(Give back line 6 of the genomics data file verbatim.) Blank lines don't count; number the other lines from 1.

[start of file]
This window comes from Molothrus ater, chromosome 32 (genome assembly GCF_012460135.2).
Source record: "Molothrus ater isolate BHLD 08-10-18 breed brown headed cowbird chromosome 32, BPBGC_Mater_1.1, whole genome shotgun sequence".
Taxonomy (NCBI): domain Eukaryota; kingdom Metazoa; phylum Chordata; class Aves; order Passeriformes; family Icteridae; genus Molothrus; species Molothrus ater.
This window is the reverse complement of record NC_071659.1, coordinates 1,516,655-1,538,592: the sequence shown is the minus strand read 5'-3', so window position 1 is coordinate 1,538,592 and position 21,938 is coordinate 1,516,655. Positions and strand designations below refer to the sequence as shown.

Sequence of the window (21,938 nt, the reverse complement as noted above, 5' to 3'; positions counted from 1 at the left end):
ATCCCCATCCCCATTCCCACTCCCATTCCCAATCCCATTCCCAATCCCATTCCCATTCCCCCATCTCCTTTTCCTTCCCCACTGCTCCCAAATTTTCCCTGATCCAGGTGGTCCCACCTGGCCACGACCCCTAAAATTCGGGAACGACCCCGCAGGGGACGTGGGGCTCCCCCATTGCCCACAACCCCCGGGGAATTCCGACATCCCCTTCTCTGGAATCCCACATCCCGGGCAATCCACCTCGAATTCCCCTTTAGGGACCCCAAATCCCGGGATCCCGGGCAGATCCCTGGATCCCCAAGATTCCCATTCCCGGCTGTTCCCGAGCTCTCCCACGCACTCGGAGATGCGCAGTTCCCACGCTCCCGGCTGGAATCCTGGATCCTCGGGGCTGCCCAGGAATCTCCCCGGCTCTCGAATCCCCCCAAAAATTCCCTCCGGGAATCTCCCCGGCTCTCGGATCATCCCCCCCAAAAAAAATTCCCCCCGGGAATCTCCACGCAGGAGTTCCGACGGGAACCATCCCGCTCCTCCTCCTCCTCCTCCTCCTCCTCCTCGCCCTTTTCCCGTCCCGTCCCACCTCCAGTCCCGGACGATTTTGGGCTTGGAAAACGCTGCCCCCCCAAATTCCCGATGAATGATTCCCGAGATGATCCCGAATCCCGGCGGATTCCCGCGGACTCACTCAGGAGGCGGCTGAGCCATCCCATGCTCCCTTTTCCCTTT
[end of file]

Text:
ATCCCCATCCCCATTCCCACTCCCATTCCCAATCCCATTCCCAATCCCATTCCCATTCCCCCATCTCCTTTTCCTTCCCCACTGCTCCCAAATTTTCCCTGATCCAGGTGGTCCCACCTGGCCACGACCCCTAAAATTCGGGAACGACCCCGCAGGGGACGTGGGGCTCCCCCATTGCCCACAACCCCCGGGGAATTCCGACATCCCCTTCTCTGGAATCCCACATCCCGGGCAATCCACCTCGAATTCCCCTTTAGGGACCCCAAATCCCGGGATCCCGGGCAGATCCCTGGATCCCCAAGATTCCCATTCCCGGCTGTTCCCGAGCTCTCCCACGCACTCGGAGATGCGCAGTTCCCACGCTCCCGGCTGGAATCCTGGATCCTCGGGGCTGCCCAGGAATCTCCCCGGCTCTCGAATCCCCCCAAAAATTCCCTCCGGGAATCTCCCCGGCTCTCGGATCATCCCCCCCAAAAAAAATTCCCCCCGGGAATCTCCACGCAGGAGTTCCGACGGGAACCATCCCGCTCCTCCTCCTCCTCCTCCTCCTCCTCCTCGCCCTTTTCCCGTCCCGTCCCACCTCCAGTCCCGGACGATTTTGGGCTTGGAAAACGCTGCCCCCCCAAATTCCCGATGAATGATTCCCGAGATGATCCCGAATCCCGGCGGATTCCCGCGGACTCACTCAGGAGGCGGCTGAGCCATCCCATGCTCCCTTTTCCCTTT